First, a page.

Clearly, I had no problem being myself and forgetting my inhibitions.  There are very few places in the world (that I’ve been to at least) where I feel as liberated as I feel at WDW.  In fact, I felt much more comfortable at Disney than I would have felt on a beach somewhere, shirtless, half-drunk, surrounded by the beach crowd, and feeling more than a little self-conscious.  I felt completely free to enjoy the fruits of the months and years of hard work and stress that Estelle and I put into our wedding.

Not only did WDW make me feel like a big kid on a sugar high, but they also made sure they provided that extra magical touch to make our honeymoon unforgettable.

The legendary Disney magic extends beyond crazy chipmunks, however.  When we booked our trip, we made sure to inform the cast members that we would be celebrating our honeymoon.  When we had one of our fancy dinners at Narcoossee’s, our menu wished us a happy honeymoon. And so did our dessert.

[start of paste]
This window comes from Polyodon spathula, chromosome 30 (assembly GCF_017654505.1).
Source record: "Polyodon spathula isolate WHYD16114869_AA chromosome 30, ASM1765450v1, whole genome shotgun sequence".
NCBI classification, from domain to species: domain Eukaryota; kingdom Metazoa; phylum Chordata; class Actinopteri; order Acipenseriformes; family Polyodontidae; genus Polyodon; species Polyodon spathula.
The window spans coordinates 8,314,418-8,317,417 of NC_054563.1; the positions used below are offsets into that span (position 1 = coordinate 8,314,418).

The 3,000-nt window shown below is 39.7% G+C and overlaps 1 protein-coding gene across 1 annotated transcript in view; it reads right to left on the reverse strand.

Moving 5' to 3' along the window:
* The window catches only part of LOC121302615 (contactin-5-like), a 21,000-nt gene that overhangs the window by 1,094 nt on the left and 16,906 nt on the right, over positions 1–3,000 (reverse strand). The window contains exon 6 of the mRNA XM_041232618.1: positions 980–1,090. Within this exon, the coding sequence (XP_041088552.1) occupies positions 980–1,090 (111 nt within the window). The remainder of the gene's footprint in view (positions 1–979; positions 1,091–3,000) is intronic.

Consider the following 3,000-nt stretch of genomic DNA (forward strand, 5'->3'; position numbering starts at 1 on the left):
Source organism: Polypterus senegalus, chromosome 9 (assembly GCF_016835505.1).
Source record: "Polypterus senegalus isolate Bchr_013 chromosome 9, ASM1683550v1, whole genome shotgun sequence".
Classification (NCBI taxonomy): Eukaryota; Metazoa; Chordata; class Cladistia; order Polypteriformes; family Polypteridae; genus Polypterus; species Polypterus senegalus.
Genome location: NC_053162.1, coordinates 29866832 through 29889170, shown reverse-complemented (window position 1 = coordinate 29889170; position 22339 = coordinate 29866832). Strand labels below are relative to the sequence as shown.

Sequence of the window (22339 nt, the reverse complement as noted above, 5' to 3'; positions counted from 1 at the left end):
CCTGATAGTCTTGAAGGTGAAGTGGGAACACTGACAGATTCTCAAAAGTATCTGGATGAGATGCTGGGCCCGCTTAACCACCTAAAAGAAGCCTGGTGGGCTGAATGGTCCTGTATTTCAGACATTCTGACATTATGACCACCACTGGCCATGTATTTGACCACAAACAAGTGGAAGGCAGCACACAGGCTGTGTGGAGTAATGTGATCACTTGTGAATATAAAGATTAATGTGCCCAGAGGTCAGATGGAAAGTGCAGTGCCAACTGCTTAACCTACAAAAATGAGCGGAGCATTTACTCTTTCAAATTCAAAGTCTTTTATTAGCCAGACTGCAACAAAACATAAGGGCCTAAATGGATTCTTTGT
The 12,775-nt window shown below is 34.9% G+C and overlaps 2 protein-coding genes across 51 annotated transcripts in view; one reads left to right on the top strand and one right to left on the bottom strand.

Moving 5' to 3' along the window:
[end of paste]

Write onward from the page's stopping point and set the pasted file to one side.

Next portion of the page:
When we bought breakfast at the Starring Rolls Cafe in Hollywood Studios one morning, the cast member ringing us up noticed that we were newlyweds and gave us a free Mickey Mouse cookie.

And our lunch table at the Liberty Tree Tavern was decorated with ribbons when we took our seat.

Everywhere we went, Cast Members and other guests wished us congratulations.  The most exciting treat was when we came home from a long day in the parks (three that day, I believe), and there was a voicemail on our phone.  When I picked it up and checked it, it was from Mickey, Minnie and the gang congratulating us on our wedding and wishing us a happy honeymoon!  It may sound slightly corny, but it really was a magical trip.

In the end, whether you go to WDW for a family vacation or for a honeymoon, perhaps the most important thing that any visitor can take away from the parks is that there is a little bit of everything to be experienced, and while everyone can find something to enjoy, the true thrill is in experiencing it together.  That couldn’t be more true of the most amazing honeymoon a man could ask for, spent with the most amazing wife!

P.S. We did wind up making it to a tropical island anyway, as we took a Caribbean cruise (Disney, of course) the week after our stay in the parks.  More on that later!

This may have something to do with our new last name.

2 thoughts on “Marriage & the Mouse: A Husband’s Perspective (Part 1)